The 100-Year-Old Man Who Climbed Out The Window And Disappeared (A Review): “It Is What It Is” And That’s Not Bad

Swedish author Jonas Jonasson’s novel, translated into English by Rob Bradbury, The 100 Year-Old Man who Climbed out the Window and Disappeared (2012), is a farcical tale featuring Allan Karlsson, a spry dynamite expert who escapes from an old folks’ home shortly before his 100th birthday party in 2005.  Without a plan, Allan heads to the bus station and inadvertently detonates a series of incredible, humorous events.  Coincidences abound, but rather than resolving the conflict, they thrust the characters deeper into the fray.

The immediate premise of Allan’s story is believable: that an aging man would want to escape from his nursing home, hoping that it will not be his “last residence on Earth.”  Elderly residents slip past nursing home staff and disappear with some frequency (it’s called wandering or elopement), sometimes with tragic results for which nursing homes may be liable for negligence.  That’s where this novel’s similarity with real life ends.  Not only does Allan Karlsson continue to live, but he manages to evade a thorough investigation into his disappearance that involves the town’s mayor, chief detective, prosecutor, and separately, a criminal gang that believes Allan has stolen an important item that belongs to them.

Through chapters that alternate between the events following Allan’s 2005 escape and his life story spanning 1905-2005, we learn the secret to Allan’s longevity: his nonchalant attitude that is best summed up by the motto, “Things are what they are, and whatever will be will be.”  He distrusts politics, dismissing it as “often not only unnecessary, but sometimes also unnecessarily complicated,” a position I can appreciate as we enter the homestretch of a presidential election race in the US (which I’m pretty sure has taken years off of my life because I care too much).  With his fuss-free, apolitical attitude, Allan survives many near-death experiences, even as he gets entangled in significant historical events and meets some of the most powerful world leaders of the 20th Century, including Harry S Truman, Winston Churchill, and Mao Zedong.  History buffs who are able to suspend their disbelief will enjoy the guest appearances of these important political figures.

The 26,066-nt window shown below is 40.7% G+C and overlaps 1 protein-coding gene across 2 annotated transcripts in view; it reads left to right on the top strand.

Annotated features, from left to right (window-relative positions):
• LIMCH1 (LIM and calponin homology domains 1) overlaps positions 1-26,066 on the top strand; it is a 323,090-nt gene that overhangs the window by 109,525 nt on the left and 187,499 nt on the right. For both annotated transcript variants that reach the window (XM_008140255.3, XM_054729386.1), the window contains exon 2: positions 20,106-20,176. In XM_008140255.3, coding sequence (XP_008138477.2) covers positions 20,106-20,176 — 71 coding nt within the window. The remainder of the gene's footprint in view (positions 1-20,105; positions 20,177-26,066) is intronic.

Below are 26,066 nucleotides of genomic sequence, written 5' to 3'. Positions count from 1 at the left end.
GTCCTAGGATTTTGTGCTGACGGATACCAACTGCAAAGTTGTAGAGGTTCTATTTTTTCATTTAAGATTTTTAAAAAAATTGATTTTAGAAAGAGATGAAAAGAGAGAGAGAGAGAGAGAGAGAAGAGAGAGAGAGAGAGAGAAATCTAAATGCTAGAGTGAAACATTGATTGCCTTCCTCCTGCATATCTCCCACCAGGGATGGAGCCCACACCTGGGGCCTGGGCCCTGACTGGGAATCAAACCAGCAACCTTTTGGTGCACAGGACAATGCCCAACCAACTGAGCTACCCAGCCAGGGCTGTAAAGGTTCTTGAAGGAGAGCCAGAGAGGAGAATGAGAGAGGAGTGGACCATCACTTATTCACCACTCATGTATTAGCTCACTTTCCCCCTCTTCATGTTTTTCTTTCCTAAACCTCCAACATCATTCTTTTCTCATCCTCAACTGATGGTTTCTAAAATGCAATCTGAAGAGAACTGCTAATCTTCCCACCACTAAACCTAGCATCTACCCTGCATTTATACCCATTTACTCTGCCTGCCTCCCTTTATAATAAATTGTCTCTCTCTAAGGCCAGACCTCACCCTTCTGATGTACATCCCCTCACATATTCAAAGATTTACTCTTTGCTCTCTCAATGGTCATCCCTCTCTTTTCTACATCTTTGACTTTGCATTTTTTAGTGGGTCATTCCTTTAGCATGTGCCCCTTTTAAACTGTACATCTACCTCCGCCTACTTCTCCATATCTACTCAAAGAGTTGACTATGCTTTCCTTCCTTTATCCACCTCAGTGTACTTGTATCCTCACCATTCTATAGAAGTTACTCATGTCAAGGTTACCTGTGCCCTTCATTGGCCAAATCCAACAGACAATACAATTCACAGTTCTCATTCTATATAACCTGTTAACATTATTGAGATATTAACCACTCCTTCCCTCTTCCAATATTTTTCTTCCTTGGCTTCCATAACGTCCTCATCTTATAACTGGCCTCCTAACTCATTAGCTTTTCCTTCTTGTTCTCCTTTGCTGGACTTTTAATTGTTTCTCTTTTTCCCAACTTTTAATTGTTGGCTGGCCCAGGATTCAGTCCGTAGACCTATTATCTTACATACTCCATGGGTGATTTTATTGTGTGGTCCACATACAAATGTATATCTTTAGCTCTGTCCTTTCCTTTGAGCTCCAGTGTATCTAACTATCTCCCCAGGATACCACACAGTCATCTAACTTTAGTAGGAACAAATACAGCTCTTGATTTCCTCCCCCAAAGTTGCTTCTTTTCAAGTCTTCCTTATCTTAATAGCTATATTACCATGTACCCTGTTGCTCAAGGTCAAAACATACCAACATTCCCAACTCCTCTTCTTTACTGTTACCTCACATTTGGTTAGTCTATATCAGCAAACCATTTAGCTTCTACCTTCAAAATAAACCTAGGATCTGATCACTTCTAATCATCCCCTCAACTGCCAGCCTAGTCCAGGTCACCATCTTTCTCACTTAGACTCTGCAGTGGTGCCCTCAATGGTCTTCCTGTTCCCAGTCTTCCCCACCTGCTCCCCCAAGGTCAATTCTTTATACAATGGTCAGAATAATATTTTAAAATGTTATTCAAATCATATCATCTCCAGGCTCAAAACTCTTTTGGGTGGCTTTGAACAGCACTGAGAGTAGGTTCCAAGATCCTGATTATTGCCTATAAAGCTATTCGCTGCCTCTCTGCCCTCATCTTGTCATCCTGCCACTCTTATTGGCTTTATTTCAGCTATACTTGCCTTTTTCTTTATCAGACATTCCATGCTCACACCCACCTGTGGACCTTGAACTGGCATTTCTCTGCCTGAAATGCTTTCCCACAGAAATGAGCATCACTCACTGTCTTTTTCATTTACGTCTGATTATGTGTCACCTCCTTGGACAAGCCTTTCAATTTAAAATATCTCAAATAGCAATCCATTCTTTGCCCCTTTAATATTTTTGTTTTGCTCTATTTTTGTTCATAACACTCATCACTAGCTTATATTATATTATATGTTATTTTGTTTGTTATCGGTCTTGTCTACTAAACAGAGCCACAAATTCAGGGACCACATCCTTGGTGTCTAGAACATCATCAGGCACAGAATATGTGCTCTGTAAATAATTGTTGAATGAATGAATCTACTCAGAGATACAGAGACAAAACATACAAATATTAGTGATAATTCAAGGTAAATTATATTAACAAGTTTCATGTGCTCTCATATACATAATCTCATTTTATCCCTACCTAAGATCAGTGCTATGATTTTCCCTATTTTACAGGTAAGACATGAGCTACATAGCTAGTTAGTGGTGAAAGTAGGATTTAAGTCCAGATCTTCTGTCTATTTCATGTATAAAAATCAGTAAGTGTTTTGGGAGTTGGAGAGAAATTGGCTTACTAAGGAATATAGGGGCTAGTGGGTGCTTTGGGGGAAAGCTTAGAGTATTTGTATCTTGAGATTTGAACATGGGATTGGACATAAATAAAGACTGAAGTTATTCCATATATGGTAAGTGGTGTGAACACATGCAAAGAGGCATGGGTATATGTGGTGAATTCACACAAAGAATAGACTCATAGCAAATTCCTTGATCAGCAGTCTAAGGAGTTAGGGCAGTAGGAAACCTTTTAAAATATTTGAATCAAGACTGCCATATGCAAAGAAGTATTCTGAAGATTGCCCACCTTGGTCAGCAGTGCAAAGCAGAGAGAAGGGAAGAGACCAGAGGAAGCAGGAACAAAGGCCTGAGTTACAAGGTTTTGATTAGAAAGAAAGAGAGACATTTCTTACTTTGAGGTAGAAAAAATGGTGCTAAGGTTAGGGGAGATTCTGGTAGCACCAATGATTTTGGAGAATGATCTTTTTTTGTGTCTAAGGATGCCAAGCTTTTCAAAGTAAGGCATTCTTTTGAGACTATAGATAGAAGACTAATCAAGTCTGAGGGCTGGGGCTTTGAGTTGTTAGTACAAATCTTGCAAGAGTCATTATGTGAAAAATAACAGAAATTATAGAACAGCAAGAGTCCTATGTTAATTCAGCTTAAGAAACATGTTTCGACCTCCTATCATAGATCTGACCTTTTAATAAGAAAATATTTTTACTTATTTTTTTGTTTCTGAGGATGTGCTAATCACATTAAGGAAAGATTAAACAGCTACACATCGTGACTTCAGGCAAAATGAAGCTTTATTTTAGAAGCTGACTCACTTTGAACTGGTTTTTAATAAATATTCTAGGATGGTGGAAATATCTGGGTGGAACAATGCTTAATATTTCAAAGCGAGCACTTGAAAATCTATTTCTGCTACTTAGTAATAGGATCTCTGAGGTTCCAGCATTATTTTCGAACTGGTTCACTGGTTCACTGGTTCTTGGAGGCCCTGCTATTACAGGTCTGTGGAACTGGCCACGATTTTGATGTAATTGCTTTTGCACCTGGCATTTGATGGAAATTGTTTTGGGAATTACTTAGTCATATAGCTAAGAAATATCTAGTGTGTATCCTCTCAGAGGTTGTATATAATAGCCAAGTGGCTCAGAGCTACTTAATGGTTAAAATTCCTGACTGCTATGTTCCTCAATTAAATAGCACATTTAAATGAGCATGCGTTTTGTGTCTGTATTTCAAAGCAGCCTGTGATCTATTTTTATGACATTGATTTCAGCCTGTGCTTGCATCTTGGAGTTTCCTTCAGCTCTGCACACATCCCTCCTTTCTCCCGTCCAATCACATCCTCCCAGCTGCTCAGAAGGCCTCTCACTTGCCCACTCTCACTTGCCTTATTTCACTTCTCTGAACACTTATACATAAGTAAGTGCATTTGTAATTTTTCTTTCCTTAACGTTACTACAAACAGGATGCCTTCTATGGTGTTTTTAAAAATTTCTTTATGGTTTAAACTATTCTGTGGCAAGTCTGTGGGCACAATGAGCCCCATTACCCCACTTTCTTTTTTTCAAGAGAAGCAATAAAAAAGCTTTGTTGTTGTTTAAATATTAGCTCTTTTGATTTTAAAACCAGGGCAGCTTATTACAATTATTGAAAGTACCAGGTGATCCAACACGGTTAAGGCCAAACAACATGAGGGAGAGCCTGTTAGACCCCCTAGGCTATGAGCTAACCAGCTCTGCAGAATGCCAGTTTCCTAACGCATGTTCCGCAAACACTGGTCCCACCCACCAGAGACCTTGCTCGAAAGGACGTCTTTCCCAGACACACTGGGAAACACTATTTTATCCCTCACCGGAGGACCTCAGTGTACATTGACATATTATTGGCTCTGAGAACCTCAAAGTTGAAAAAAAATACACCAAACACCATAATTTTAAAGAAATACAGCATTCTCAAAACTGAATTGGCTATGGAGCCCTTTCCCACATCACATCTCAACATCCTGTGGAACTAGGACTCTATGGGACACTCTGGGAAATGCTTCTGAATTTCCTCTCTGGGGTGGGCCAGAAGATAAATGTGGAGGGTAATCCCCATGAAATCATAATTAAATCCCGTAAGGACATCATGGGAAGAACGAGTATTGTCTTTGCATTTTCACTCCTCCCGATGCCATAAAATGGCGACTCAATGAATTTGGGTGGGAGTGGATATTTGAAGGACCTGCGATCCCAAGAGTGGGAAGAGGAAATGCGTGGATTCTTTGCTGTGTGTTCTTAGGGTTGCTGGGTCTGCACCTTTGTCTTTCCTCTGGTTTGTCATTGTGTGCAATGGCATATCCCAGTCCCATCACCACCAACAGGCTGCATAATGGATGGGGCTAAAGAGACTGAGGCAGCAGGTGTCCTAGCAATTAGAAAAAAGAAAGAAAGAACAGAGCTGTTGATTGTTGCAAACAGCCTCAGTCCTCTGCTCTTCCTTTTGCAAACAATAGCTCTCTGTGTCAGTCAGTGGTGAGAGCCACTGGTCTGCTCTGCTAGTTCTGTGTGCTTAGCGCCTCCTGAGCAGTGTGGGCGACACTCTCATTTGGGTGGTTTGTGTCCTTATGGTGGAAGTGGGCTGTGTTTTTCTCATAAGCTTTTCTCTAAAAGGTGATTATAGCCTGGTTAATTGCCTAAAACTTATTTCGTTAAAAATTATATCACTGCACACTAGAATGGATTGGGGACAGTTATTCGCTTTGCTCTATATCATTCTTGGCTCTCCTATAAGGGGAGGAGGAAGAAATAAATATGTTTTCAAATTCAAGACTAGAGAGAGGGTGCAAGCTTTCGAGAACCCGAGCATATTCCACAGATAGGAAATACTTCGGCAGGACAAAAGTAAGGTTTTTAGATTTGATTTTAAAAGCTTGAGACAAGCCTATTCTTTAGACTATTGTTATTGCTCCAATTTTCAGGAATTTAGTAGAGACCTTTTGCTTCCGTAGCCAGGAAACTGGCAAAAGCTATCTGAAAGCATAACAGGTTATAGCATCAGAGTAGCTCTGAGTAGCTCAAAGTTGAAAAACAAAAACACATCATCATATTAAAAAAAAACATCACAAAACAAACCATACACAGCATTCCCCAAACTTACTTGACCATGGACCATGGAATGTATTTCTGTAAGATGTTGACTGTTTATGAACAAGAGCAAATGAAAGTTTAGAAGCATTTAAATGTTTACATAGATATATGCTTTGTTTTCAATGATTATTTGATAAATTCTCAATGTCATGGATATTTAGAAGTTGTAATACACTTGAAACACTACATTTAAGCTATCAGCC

Jonasson’s novel is best for people looking for escapist literature who enjoyed Winston Groom’s Forrest Gump and Rachel Joyce’s The Unlikely Pilgrimage of Harold Fry (which I reviewed).  The lack of transitions between paragraphs in some of the chapters (switching between characters) made the book feel clunky at times, but overall, this novel was a pleasant read due to its fascinating plot and its dark, dry humor that kept me amused and half-smiling throughout the novel’s 400 pages.


  1. Shades of the legendary Tom Sharpe whose figures of authority inevitably escalate the most ordinary incident to absurd proportions. I might well read this as a result of your review AMB, thank you.

  2. Sounds delightful. I am on board with Allan’s political views and appreciate the characters approach/outlook on life. As Richard Bach quotes in Illusions: “If you will practice being fictional for a while, you will understand that fictional characters are sometimes more real than people with bodies and heartbeats.”

    The 100 year old man is now on my to read list as well.


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